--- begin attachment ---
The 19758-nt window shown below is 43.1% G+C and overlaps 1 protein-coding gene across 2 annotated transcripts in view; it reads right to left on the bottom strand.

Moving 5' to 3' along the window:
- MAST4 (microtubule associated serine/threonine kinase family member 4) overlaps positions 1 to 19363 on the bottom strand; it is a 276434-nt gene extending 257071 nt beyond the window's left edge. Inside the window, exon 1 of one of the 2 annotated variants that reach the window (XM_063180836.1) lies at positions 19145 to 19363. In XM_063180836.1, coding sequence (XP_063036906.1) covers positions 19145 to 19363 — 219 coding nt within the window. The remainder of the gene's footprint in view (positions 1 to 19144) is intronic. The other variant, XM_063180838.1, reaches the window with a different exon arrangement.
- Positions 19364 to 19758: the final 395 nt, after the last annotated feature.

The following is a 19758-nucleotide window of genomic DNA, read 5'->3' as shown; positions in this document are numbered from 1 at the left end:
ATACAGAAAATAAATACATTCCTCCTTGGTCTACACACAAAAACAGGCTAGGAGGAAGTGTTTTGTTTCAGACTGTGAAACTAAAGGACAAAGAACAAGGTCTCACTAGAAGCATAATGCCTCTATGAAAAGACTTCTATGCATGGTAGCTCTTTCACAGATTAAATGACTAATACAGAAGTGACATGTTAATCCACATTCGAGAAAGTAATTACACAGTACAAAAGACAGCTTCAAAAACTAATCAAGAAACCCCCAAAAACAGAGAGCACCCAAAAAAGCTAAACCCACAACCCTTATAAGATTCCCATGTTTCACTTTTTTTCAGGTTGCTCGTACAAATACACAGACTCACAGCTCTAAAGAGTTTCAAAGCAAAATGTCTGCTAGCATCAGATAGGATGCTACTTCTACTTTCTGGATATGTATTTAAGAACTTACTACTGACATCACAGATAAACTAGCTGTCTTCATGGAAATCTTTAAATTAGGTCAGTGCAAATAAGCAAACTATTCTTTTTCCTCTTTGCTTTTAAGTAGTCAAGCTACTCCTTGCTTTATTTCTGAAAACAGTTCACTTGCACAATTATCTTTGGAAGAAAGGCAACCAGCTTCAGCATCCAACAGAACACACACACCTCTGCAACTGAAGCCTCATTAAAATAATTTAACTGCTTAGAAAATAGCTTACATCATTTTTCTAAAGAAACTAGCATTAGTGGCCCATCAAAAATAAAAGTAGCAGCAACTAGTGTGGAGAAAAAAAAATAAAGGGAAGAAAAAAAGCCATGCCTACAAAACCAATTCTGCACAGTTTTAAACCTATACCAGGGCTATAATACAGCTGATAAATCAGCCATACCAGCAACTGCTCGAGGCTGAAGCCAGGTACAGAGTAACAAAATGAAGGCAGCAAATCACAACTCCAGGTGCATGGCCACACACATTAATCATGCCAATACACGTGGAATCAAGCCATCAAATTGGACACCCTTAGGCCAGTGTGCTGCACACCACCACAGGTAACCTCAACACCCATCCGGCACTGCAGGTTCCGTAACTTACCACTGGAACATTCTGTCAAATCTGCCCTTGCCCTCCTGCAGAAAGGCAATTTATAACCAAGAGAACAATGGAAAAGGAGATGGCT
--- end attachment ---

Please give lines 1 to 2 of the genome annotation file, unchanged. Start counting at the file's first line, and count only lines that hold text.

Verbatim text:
The 19758-nt window shown below is 43.1% G+C and overlaps 1 protein-coding gene across 2 annotated transcripts in view; it reads right to left on the bottom strand.

Moving 5' to 3' along the window: